FEEDING HANNIBAL: A CONNOISSEUR’S COOKBOOK Review
Yesterday, we were pleased to exclusively debut one of the recipes from Janice Poon’s new cookbook Feeding Hannibal: A Connoisseur's Cookbook. Poon was the food stylist on Bryan Fuller’s breathtaking feast of a series, and her careful sketches and playful creativity informed so much of what we know about Dr. Hannibal Lecter’s culinary vision.
JANICE POON’S DRAWING FOR A WONDERFUL LAST MEAL… OR IS IT? #HANNIBAL #HANNIBALMicDrop @FeedingHannibal pic.twitter.com/KTq0U2Kyh9— Bryan Fuller (@BryanFuller) August 30, 2015
Readers of Poon's blog have long known that, in addition to proving herself a once-in-a-generation chef and food stylist, she's also got an impish sense of humor and a level-headed approach to cooking that makes the transcendent result all the more surprising. She's fun to read, and Feeding Hannibal is a terribly fun cookbook. While the dishes you're preparing - heart tartare tarts, lung and loin in wine sauce, linguine with sea urchin cream - may sound impractical, Poon's approach is pragmatic and crowd-pleasing. It's doable, and that's the most exciting thing about Feeding Hannibal.
Here you've got over 150 recipes, broken into the following categories: Breakfast, Appetizers, Mains - Meat, Mains - Fish and Vegetarian, Soups, Salads and Side Dishes, Desserts and Drinks, and a bevy of smaller garnish recipes meant to help you "Hannibalize Your Table." The cookbook is further served by a beautifully illustrated guide to Hannibal's "Batterie de Cuisine" (cooking equipment) and "Tricks, Tips and Traumas of the Trade," a food stylist's common sense guide to, well, everything. Of course, this isn't only about the words and recipes. Hannibal was a beautiful show, and Feeding Hannibal is a beautiful book. The recipes are themselves garnished with Poon's singular artwork, stunning shots of the dishes and plenty of stills of Hannibal's stars enjoying the fare on set.
And they were really enjoying it - the beautiful, exotic food that Hannibal and his guests ate onscreen was authentic cuisine, often prepared by Poon. She augments many of the recipes with funny and insightful anecdotes, describing how she conceived of some of these frankly inconceivable dishes, and how they were received. They were, of course, received very well most of the time, and in his forward, star Mads Mikkelsen remembers intentionally botching a few takes with Laurence Fishburne so they could continue to scarf Poon's foie gras. But sometimes the experimental fare went a bridge too far. Poon recounts how episode 2.12's kholodets (a traditional Russian jellied meat dish) was her "most mocked meal," one that made Laurence Fishburne gag for the Season 2 blooper reel, so here she offers a likely more palatable substitute with "Mobius Fish in Aspic."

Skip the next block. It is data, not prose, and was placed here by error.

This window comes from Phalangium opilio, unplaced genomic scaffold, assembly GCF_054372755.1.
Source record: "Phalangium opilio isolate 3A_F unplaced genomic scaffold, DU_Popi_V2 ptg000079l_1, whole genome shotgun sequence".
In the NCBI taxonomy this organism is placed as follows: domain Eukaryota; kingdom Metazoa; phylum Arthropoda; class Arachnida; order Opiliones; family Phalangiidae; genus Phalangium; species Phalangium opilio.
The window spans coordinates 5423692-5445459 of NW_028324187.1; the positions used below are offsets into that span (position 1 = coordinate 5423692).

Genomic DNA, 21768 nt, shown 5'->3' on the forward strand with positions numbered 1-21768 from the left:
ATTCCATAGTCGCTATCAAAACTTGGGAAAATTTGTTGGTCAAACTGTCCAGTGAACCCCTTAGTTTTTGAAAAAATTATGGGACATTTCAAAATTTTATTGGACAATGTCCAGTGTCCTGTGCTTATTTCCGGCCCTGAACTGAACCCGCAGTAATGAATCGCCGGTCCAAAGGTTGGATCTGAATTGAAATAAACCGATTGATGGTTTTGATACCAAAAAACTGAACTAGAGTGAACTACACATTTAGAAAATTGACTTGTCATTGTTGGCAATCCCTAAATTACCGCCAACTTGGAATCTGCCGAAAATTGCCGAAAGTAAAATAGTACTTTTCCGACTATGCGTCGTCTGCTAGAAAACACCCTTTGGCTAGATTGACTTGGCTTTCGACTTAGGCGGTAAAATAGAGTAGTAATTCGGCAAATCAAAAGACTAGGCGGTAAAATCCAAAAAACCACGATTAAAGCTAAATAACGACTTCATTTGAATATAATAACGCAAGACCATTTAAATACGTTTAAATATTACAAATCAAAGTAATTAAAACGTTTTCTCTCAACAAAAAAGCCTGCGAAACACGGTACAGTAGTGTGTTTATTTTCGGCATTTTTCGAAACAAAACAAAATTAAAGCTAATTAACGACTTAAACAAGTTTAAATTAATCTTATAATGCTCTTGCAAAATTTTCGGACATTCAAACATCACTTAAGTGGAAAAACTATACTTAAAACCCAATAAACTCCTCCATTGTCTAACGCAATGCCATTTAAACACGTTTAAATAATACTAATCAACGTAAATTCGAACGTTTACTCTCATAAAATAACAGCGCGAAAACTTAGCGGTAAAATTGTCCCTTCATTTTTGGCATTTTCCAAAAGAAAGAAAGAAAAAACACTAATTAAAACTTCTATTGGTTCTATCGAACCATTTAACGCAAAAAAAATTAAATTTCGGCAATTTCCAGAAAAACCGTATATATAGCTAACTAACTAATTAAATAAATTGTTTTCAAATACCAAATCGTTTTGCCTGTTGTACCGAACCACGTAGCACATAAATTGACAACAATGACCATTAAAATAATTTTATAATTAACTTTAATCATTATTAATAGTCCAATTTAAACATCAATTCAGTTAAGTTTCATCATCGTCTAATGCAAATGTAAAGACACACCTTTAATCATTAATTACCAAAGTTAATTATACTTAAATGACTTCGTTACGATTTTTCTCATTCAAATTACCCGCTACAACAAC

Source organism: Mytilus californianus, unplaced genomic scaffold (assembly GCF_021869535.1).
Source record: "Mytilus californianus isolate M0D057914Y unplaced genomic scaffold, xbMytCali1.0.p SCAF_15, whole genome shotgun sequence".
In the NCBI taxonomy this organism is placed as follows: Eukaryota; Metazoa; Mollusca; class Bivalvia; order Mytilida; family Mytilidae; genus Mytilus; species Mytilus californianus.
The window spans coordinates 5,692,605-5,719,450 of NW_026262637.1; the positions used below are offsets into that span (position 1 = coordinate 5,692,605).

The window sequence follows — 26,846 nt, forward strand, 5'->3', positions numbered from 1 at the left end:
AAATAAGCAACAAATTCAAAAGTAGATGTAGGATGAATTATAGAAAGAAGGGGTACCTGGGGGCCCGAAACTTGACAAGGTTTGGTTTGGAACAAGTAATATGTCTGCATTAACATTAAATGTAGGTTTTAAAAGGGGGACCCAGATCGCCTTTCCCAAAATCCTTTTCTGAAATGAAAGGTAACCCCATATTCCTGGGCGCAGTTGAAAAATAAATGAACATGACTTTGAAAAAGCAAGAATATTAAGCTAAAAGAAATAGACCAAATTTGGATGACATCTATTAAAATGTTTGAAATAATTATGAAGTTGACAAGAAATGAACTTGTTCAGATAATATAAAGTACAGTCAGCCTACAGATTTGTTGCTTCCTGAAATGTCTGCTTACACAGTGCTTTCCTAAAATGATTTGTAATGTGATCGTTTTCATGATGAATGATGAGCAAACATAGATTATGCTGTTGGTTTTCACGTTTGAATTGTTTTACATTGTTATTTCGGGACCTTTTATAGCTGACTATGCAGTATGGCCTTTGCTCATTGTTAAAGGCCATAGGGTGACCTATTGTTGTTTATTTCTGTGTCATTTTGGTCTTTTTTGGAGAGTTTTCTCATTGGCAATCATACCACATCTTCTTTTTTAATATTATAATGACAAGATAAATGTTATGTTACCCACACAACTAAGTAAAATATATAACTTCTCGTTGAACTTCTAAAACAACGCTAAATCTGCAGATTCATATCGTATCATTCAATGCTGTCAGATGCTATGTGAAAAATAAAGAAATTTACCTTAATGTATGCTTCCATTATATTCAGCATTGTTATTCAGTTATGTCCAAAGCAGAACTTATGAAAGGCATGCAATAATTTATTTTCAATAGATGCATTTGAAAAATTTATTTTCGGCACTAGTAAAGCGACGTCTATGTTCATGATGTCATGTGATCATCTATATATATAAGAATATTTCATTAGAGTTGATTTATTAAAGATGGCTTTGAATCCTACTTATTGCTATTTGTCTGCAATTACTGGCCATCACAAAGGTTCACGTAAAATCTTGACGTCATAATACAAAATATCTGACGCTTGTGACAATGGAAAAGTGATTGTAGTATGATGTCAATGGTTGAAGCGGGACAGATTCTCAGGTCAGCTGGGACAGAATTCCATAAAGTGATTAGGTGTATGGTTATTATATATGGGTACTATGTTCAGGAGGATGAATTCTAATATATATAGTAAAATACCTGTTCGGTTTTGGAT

JANICE POON'S ILLUSTRATION OF KHOLODETS SERVED BY HANNIBAL #MasonMeltdown #FaceOff pic.twitter.com/NBeIYfNNBP— Bryan Fuller (@BryanFuller) May 17, 2014
Not all of the recipes herein were prepared for the show. Poon admits that after discovering there would be no food in episode 1.03 ("it was a terrible shock to me to be sidelined so early in the series"), she decided to create a couple of recipes inspired by the "Ravenstag, Wendigo, the Shrike Stag and Spooky Baby Stagenstein": Ravenstag Stew and Deerly Beloved Meat Pies. Both look incredible.
Some of the recipes are marvelously simple. You could blow someone's mind with a Hannibal-inspired snack tray of prosciutto roses on watermelon, summer pudding, pomegranate chevre and a batch of Punch Romaine, and you could do it all in a couple of hours. But most of the recipes require a lot of preparation, a steady hand and no small amount of grocery money (apparently Phil's recipe of yesterday asks for a ham that goes for as much as $1600).
But what's pretty astonishing about Feeding Hannibal is that not one of these recipes seems unmakeable. Poon's style is so easy to follow that she brings us all into the memory palace of Hannibal Lecter, helping us understand what he loves about exotic fare, why he prepares and presents his dishes in such a curious manner. These recipes are complicated and unconventional, but they also make sense. You can follow them. With time and money, you could be just like Hannibal Lecter. I'll leave it to you to determine how far you want to go with that endeavor.
(You can follow my Hannibal reviews here. May that strange, beautiful series rest in peace.)